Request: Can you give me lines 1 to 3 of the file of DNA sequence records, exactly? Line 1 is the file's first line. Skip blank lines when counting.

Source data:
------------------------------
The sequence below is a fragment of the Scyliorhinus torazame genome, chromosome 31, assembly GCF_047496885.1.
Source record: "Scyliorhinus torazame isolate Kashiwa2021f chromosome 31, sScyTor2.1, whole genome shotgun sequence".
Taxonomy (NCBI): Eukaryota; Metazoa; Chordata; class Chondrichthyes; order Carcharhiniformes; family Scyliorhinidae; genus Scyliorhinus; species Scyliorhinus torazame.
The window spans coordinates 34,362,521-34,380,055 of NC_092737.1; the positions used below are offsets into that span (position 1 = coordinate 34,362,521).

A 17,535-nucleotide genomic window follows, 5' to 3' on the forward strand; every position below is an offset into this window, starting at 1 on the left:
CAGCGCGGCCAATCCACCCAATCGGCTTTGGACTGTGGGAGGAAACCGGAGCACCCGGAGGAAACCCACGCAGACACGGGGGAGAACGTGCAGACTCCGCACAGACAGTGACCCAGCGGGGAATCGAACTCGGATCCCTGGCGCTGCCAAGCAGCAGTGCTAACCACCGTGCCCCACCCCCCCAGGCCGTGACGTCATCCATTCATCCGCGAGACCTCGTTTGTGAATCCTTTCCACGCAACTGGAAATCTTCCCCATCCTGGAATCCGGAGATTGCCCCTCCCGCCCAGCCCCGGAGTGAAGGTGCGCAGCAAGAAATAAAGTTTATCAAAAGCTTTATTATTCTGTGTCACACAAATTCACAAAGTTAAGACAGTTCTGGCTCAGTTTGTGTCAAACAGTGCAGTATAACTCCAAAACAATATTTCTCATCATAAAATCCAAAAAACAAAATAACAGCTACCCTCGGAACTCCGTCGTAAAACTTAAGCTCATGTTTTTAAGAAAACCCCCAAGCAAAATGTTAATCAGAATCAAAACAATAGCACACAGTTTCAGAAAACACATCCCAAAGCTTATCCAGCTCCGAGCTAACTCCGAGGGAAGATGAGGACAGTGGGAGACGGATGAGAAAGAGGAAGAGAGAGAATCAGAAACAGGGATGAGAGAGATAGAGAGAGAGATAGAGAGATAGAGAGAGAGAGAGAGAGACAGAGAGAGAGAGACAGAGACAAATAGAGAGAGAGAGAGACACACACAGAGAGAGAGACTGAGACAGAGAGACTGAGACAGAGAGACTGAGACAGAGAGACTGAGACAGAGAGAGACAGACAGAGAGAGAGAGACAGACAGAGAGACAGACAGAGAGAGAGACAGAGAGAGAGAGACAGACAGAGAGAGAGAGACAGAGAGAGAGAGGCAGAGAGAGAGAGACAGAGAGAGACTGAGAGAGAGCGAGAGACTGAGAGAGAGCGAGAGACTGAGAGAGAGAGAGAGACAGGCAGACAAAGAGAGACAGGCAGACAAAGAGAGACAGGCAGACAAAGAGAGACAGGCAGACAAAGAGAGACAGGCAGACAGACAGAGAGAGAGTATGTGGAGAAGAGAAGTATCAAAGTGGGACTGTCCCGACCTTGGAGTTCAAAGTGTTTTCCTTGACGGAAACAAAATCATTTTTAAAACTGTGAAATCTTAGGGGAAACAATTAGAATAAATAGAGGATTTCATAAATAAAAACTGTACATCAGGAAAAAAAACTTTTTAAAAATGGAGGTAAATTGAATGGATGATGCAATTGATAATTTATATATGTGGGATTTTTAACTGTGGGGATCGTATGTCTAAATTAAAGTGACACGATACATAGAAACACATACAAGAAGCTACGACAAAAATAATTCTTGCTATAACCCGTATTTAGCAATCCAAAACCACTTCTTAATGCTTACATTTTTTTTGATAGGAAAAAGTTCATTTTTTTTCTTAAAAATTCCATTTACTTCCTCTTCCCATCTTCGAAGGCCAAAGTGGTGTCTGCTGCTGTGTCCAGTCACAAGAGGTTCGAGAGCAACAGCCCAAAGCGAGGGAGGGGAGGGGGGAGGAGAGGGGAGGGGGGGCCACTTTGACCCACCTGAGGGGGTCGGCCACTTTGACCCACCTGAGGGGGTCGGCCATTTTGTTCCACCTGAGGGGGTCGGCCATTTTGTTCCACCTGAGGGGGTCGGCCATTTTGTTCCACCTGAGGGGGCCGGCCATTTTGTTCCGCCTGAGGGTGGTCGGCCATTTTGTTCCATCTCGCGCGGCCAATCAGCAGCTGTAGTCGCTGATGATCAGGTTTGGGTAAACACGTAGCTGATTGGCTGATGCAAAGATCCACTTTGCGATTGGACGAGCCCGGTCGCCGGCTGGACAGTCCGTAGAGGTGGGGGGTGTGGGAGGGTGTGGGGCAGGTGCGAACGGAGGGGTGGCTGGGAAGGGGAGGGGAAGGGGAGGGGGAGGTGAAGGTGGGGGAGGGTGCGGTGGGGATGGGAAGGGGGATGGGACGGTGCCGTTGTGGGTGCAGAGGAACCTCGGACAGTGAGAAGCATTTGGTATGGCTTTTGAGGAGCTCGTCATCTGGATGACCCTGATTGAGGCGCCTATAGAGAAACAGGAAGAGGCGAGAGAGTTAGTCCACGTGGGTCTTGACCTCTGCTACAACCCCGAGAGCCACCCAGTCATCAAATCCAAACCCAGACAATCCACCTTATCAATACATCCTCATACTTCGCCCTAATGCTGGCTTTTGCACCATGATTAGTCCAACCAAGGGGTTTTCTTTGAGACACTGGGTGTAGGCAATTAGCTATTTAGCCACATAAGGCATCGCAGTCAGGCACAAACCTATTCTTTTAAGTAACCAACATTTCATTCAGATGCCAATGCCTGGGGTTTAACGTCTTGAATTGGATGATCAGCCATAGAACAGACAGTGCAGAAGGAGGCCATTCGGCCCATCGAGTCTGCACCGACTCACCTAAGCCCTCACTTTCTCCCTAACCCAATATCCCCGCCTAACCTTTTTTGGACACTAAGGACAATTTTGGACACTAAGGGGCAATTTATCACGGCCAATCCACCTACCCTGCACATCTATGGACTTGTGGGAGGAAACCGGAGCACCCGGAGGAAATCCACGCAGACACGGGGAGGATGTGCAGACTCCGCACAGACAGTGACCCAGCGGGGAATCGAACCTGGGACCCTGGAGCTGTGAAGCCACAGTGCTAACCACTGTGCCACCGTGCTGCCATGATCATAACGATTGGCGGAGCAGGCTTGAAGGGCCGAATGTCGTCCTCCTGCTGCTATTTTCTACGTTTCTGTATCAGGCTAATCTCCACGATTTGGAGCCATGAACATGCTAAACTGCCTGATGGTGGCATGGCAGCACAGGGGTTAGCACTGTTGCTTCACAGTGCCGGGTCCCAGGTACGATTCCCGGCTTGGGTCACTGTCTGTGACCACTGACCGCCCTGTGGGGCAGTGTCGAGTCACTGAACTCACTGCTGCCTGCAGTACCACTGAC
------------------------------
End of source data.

The sequence below is a fragment of the Scyliorhinus torazame genome, chromosome 31, assembly GCF_047496885.1.
Source record: "Scyliorhinus torazame isolate Kashiwa2021f chromosome 31, sScyTor2.1, whole genome shotgun sequence".
Taxonomy (NCBI): Eukaryota; Metazoa; Chordata; class Chondrichthyes; order Carcharhiniformes; family Scyliorhinidae; genus Scyliorhinus; species Scyliorhinus torazame.